This is The End

The End by Heather Phillipson

The 4th Plinth on Trafalgar Square has proved to be a brilliant lens for Britain to look at itself through. The commissions are so varied that taken together they are also a rich record of British identity and state of mind at different times. Each commission takes into account the resonance of the location and its relation to surrounding public art, buildings, environment and the history linked to them. 

Heather Phillipson’s ‘The End’ is a worthy addition to the chain of public art that has temporarily inhabited the free plinth. It looks particularly good against blue sky and the collapsing gobbet of cream topped by the falling cherry matches the colours of the Canadian flags behind it on Canada House / La Maison du Canada. 

On one side is a huge fly, undermining any initial joy at the prospect of some kind of knickerbocker glory. On the adjacent side is a drone, on a different scale, with moving propellors.

a backdrop of the National Gallery

What does it all mean? There’s a sense of imminent collapse. An indication of rottenness. And a strong hint of surveillance.

The stalk paralleling Nelson’s Column

‘The End’ officially took up residence on the plinth on 30th July 2020, the 13th commission there (the first was in 1998). At 9.4 meters height it is the tallest so far and one of the brightest. 

The drone transmits a live feed of Trafalgar Square at www.theend.today Here’s what it looks like right now, the eye of the sculpture itself:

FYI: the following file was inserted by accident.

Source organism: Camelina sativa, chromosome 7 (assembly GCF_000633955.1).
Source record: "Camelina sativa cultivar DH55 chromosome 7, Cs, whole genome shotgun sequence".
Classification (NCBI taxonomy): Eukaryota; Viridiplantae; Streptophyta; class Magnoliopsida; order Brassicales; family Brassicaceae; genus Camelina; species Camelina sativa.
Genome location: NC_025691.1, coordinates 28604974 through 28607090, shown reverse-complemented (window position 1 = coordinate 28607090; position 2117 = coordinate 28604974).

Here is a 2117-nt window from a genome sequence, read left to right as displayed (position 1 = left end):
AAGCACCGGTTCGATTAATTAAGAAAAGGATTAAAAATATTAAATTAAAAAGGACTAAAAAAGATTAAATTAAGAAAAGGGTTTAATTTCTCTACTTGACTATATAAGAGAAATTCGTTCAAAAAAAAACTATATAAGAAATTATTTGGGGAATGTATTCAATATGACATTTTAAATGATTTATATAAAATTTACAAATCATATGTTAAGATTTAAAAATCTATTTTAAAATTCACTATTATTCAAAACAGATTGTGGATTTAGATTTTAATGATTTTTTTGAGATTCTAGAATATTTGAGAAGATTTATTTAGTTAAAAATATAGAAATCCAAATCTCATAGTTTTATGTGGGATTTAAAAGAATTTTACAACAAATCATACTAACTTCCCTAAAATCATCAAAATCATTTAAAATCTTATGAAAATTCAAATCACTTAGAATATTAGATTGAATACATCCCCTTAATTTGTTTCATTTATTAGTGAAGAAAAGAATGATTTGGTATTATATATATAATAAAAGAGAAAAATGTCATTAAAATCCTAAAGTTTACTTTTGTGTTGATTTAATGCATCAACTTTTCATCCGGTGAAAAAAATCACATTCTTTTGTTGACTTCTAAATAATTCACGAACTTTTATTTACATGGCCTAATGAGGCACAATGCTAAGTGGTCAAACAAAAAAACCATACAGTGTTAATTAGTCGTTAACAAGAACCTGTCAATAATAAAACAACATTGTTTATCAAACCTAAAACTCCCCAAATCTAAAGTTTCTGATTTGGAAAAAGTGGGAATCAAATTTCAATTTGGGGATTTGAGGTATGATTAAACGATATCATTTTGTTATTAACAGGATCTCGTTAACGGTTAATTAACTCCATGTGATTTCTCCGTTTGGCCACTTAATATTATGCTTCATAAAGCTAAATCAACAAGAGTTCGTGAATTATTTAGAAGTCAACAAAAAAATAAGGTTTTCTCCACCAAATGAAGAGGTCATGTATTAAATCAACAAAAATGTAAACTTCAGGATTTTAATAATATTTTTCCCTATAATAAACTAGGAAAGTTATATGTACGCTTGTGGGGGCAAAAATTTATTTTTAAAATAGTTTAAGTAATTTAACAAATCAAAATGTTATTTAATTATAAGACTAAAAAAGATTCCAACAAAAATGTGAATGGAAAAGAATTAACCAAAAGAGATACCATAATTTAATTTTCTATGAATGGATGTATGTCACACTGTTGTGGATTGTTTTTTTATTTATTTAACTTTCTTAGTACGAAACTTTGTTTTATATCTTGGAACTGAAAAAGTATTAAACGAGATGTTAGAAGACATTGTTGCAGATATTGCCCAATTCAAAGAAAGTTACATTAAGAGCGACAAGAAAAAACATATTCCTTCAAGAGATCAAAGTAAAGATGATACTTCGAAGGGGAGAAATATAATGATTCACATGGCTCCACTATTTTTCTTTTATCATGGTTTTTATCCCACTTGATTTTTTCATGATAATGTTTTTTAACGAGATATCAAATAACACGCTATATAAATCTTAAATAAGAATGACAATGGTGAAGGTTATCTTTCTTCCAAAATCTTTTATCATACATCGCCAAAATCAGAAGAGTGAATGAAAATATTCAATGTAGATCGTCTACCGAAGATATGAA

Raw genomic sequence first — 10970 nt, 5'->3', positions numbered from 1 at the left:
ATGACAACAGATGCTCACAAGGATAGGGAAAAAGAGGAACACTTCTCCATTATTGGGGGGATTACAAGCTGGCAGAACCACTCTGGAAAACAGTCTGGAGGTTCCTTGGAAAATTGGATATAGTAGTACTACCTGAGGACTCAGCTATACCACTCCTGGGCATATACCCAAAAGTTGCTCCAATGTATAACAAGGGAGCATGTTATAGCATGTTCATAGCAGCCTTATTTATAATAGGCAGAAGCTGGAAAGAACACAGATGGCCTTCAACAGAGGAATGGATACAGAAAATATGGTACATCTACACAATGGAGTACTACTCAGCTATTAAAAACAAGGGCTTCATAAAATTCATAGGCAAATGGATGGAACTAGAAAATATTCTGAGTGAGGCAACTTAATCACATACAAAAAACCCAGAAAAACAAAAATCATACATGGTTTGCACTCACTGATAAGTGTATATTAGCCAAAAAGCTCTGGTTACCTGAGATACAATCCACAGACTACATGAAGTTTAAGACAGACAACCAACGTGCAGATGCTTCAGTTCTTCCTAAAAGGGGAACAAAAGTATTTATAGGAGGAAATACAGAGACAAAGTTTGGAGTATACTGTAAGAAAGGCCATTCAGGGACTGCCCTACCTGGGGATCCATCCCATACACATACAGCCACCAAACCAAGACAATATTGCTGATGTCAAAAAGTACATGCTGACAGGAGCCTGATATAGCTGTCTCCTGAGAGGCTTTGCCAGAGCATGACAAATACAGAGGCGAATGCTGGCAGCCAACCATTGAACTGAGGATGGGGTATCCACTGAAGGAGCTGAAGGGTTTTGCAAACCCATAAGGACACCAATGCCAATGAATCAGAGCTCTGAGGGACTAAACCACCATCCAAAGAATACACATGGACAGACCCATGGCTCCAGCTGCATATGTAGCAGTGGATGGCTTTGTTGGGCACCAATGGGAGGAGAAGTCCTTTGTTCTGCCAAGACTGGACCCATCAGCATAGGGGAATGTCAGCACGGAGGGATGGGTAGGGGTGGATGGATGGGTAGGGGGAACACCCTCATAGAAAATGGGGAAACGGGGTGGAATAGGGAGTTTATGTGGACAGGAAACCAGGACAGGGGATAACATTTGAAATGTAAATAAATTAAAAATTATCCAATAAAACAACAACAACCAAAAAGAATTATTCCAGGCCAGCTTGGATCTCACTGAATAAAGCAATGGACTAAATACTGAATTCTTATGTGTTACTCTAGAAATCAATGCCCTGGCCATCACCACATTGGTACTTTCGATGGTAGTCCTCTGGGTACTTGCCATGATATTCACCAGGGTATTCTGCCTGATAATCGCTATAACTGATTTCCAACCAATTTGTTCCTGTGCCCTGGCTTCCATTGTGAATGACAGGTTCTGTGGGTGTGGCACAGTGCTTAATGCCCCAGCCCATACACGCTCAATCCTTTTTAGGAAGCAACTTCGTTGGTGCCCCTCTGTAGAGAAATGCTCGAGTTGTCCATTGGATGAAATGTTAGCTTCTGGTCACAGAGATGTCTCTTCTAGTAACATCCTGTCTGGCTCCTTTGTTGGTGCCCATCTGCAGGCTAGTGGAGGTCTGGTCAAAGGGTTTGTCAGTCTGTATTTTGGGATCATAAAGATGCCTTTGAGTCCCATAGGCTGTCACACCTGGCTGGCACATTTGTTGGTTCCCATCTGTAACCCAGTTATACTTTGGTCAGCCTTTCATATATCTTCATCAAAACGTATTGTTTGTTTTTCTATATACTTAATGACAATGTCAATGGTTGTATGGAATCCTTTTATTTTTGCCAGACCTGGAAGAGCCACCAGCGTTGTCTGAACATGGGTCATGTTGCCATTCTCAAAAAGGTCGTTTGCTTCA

What’s the legal status of those two people? Is it legit to spy on them for artistic rather than security reasons?

The artwork reflects Trafalgar Square’s heritage and function as a place of both celebration and protest, as well as its highly surveilled state.

VE Day (8th May 1945)
Anti-Lockdown protest (26th September 2020)

Phillipson came up with the idea in 2016, in the shadow of Trump’s election and Brexit. 

“For me, we’ve been at a point of some kind of entropy for a long time. When I was thinking of this work there was a sense for me of an undercurrent that was already there … this feels like a continuation of that.”

It was unveiled in the middle of Covid19 year, delayed a few months by the pandemic. The perfect temporal setting for the piece. 

This is the end

Beautiful friend

This is the end

My only friend, the end

Of our elaborate plans, the end

Of everything that stands, the end

No safety or surprise, the end

I’ll never look into your eyes again

Can you picture what will be?

So limitless and free

Desperately in need

Of some stranger’s hand

In a desperate land

Jim Morrison & The Doors ‘The End’

Despite the title the artist does not envision the work as a dead end. 

“In the end there is the possibility of something else forming. There’s the chance of radical change inside any ending… there is potentially hope for something else.”

The artist

‘The End’ ends in Spring 2022.

The End

No comments yet

Leave a Reply

Fill in your details below or click an icon to log in:

WordPress.com Logo

You are commenting using your WordPress.com account. Log Out /  Change )

Google photo

You are commenting using your Google account. Log Out /  Change )

Twitter picture

You are commenting using your Twitter account. Log Out /  Change )

Facebook photo

You are commenting using your Facebook account. Log Out /  Change )

Connecting to %s

%d bloggers like this: